The app itself is available for Windows and OS X, with mobile versions for iOS and Android. Since the app runs locally, you have access to your financial information offline if you need it, and YNAB still imports transactions from your banks, credit cards, retirement funds, and other accounts to deliver a single-pane view of your financial health.
Image via

The app guides you through setting financial goals and sticking to them, helps you reconcile accounts when your numbers feel off, and walks you through the budgeting process in a simple, understandable way. The idea behind its method: Give every dollar a job. The program does seem geared for dedicated, disciplined self-starters who don’t mind spending a chunk of time each week going over their spending.

YNAB is ideal for someone who is just looking to create a budget, whether it’s to manage monthly cash flow, or to help you get out of debt. If your finances are fairly simple, and you just need a little help with planning YNAB can be a great tool.

5. GnuCash, for anyone who would rather have an open source, free alternative to tracking their finances that doesn't necessarily require a connection to their banks or an external service to work

It's completely cross platform, available for Linux, BSD, Solaris, OS X, and Windows systems, so fair bet there's a version for you.

It tracks bank accounts, investments, income and expenses. You can use GnuCash just to handle your checking and savings accounts -- but it is capable of doing much more. GnuCash is based on professional accounting principles to ensure balanced books and accurate reports. If you venture beyond basic banking registers, you might find its double entry bookkeeping procedures a bit intimidating. In short, every transaction must be entered as a debit in one account and as a credit in the same amount in a corresponding account.

One of GnuCash's most significant improvements is the ability to save financial data in an SQL database using SQLite3, MySQL or PostgreSQL. Not all money applications cater to users' needs for customizing graphs and reports to the extent that GnuCash does. For example, an integrated module displays graphs of your financial data in bar charts, pie charts or scatter plots. A full suite of standard and customizable reports includes balance sheet, profit and loss and portfolio valuation.
Image via

The app supports split transactions, helps you reconcile accounts, and can create detailed reports and graphs to help you understand what you're spending money on and when. GnuCash is more than a simple checkbook register, although it can be used for that purpose. Its real power is in the features supporting small business use and managing multiple accounts. Its basic features are intuitive, but if you don't have a bookkeeping background, be prepared to spend some time with the user guide in order to fully appreciate its advanced capabilities.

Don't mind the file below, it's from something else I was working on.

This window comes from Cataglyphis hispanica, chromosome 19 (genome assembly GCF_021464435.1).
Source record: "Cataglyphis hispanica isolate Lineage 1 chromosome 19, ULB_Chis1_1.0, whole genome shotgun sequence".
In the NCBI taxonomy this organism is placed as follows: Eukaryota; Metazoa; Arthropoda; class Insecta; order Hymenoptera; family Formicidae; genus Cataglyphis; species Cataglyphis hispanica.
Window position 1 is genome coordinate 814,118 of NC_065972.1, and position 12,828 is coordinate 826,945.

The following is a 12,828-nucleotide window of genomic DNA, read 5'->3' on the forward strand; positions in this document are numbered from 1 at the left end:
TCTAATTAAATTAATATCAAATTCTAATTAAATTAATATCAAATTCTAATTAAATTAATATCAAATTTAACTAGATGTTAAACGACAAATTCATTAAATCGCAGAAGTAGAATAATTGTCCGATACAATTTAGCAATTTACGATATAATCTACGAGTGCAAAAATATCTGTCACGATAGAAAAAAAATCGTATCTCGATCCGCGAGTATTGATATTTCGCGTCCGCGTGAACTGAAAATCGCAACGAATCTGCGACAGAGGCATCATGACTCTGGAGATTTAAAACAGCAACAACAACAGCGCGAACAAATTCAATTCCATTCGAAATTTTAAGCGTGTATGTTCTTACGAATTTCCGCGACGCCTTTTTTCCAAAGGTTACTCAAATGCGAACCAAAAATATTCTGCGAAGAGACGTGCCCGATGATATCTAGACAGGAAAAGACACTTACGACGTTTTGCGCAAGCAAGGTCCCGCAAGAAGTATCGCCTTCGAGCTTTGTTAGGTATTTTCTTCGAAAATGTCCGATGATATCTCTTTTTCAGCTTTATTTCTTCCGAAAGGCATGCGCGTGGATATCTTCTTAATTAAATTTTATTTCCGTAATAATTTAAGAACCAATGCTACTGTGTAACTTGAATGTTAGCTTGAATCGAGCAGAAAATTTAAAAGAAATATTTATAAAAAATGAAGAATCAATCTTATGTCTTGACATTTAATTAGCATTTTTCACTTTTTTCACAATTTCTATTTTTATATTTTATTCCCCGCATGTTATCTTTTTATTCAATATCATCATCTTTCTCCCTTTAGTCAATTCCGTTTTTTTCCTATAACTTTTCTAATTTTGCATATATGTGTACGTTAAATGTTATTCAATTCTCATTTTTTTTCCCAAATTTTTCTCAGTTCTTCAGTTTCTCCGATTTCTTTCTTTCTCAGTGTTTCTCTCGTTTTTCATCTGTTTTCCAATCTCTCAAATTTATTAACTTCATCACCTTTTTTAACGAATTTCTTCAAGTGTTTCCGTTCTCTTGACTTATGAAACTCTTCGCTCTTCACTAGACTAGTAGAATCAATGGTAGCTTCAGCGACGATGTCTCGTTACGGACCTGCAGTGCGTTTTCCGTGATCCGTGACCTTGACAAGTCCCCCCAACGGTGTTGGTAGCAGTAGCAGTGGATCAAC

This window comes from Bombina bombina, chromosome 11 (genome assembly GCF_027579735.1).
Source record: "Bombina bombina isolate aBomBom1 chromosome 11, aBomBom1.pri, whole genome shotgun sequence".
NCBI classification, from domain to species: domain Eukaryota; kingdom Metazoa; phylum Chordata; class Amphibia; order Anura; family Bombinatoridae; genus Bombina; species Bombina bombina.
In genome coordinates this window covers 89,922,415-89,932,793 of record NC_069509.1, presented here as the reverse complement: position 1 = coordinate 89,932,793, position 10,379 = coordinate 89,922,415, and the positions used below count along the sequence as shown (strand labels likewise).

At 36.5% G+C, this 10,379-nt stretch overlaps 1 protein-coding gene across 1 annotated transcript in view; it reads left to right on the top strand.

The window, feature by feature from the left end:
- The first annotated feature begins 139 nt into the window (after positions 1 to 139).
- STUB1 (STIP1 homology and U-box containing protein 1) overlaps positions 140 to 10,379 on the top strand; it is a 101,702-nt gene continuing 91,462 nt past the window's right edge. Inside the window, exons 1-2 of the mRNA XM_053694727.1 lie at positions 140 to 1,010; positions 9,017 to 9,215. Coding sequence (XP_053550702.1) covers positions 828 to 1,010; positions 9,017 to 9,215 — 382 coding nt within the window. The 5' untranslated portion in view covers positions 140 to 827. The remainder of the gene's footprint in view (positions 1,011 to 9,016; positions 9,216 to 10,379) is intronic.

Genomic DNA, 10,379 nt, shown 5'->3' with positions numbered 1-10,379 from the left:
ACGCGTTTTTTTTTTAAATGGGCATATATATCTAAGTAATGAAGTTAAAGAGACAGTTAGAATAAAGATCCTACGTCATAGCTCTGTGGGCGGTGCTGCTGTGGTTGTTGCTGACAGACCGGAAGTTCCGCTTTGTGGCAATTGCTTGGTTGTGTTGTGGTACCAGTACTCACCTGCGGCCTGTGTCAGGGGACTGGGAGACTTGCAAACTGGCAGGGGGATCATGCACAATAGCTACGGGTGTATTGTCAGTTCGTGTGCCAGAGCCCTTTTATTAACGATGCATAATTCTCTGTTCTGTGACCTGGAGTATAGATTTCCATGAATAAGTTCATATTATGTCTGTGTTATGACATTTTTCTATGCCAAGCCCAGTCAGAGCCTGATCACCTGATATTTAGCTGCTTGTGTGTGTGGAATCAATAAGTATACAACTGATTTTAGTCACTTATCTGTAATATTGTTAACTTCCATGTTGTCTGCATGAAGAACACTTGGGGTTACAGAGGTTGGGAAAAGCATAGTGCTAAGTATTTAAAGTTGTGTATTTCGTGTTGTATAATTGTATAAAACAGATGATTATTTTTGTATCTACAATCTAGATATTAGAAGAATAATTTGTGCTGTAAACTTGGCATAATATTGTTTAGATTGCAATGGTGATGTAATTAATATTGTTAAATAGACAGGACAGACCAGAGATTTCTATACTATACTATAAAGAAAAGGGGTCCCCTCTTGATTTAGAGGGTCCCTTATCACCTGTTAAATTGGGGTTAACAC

6. Last but certainly not the least, BudgetSimple is a free budgeting and personal finance tool that focuses squarely on making sure you have a budget that works for you

Image via

The tool will analyze your finances and spit out a budget planner that's packed with suggestions for where you can save money, trim your spending, and increase your savings, all with the goal that you don't have to live paycheck to paycheck anymore.

BudgetSimple aims to make the process as easy and approachable as possible, and promises that an hour with the tool will give you a better understanding of where your money is going. You can enter your expenses manually if you want, or connect it with your bank to auto-link accounts.

Once you have your budget and you're all set up, it's a matter of keeping your finances in check, and the tool helps you with that as well. BudgetSimple is a webapp and completely free, but if you want mobile apps or the option to fully link your bank accounts, you'll need a $5/mo premium account.
Image via

Users have praised its simplicity and its focus on creating a no-nonsense, sustainable, and sensible budget that they can live by. It's noted for it's a straightforward tool, and it does a lot of things that some of the other apps charge money for—and the graphs and statistics do a great job of explaining where your money is going.

BONUS: If you're more of an old-school hands-on approach type person, consider using a custom-designed Excel spreadsheet

Not only it will force you to actively manage your personal finances, it will also give you more control than using a web-based site like Mint. True, a spreadsheet is not as sexy as automated money-tracking web-based applications, but it's one of the most common and at the same time tried-and-true method experienced by many since years.

Here are some quick tips: If you’re just starting out, it’s important to make sure you set aside about an hour or so at least once per month for reviewing your checkbook, receipts, and/or credit card statements and recording your expenses in your spreadsheet. By frequently updating your financial spreadsheet, you’ll not only be able to quickly catch any potential errors on your billing statements, but you’ll also keep from falling hopelessly behind on your record keeping duties.

If you’re not an expert in Excel, there’s no need for despair; Microsoft has scores of budgeting worksheet templates for your to download and modify to suit your needs. In fact, their personal budget worksheet template has been downloaded over 3.6 million times.

If you’ve never used a spreadsheet, don’t be intimidated — they’re not hard to use! Yes, spreadsheets are extremely powerful tools for those who know how to take advantage of all they have to offer. But for most folks, the basics needed to properly track expenses can be learned in less than 30 minutes.

In the end, it doesn't really matter what tool you use as long as it works for you. What's important is your commitment to actively manage your finances.

Image via

On our earlier TECH TUESDAY columns, we presented a number of very effective tech-hacks relating to managing your smartphone and using PC without mouse

You may be interested in: